Gary Matthews was one of the first generation of baseball free agents, coming to Atlanta in 1977 after four-plus seasons in San Francisco (the free agency eligibility rules were different then) where he’d won the Rookie of the Year in 1973. The Braves also traded for Jeff Burroughs that offseason, having already signed pioneer free agent Andy Messersmith. These deals were supposed to turn the Braves into a pennant winner. Instead, they lost 101 games and finished last. And in 1978, they finished last again. And again in 1979. They got to a little above .500 in 1980, which was the obvious signal to trade Burroughs and Matthews and bring in Claudell Washington, about whom enough said.
It wasn’t their fault that the team didn’t win, of course; both players played well, but the Braves didn’t have any other good players at that time, not until Horner arrived. I can’t even blame Ted, because he couldn’t be expected to know what he was doing yet, but I have to wonder who was giving him advice. Matthews was a little above league-average in his first year in Atlanta, hitting .283/.362/.438 with 17 homers, going 22 of 30 on stolen bases, and playing an adequate left field.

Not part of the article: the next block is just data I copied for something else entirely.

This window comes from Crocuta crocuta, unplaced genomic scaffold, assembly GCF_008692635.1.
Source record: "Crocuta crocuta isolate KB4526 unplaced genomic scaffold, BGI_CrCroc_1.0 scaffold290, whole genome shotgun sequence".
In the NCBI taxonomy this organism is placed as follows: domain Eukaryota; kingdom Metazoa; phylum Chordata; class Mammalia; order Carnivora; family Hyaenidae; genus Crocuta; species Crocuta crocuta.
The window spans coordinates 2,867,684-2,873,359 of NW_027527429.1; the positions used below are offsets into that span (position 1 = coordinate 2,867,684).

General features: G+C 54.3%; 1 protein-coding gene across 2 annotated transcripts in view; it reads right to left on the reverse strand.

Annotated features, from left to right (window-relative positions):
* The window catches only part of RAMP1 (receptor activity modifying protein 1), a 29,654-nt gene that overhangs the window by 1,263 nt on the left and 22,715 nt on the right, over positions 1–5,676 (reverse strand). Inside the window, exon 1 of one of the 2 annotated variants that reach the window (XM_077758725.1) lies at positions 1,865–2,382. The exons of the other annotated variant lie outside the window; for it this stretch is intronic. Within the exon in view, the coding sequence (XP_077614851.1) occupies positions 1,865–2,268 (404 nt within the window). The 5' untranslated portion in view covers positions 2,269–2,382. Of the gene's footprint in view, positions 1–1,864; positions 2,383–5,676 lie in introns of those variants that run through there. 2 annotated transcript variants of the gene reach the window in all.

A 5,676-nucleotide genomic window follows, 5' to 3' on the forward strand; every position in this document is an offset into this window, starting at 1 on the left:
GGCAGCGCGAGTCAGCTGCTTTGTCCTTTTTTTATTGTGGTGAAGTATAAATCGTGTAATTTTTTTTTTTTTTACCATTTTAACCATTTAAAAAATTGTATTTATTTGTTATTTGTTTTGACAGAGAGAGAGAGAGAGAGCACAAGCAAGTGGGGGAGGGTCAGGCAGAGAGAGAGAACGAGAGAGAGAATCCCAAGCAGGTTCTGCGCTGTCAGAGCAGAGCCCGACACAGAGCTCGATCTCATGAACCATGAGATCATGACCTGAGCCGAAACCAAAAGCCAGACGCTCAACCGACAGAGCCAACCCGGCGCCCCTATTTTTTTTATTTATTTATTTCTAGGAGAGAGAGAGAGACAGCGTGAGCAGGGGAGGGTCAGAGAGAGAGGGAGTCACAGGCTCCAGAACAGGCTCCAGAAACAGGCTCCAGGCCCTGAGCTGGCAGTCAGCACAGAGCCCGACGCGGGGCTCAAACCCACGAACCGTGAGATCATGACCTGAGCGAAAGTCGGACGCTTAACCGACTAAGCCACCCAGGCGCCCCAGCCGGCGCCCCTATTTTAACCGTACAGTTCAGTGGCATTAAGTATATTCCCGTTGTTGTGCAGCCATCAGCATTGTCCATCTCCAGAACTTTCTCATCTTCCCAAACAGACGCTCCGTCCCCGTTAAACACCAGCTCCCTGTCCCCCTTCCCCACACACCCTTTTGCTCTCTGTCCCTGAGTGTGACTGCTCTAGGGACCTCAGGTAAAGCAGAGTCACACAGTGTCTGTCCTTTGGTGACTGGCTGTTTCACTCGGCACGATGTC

He and Burroughs swapped positions in 1978, Matthews moving to right, where he put up basically the same numbers as the previous year. In 1979, Matthews had his best year as a Brave and made his only All-Star team, hitting .304/.363/.502 with a career-high 27 homers. In 1980, however, he had an off year, hitting .278/.325/.419. As usual, the Braves sold low, trading him to the Phillies for Bob Walk, who never did anything for the Braves but had a nice career after he left. So did Matthews, who won the NLCS MVP in 1983 for the Phillies and finished fifth in the MVP voting in 1984 for the Cubs.
The Braves had Gary Jr. in spring training last year, but cut him to make room for DeWayne Wise. Plus ça change, plus c’est la même chose.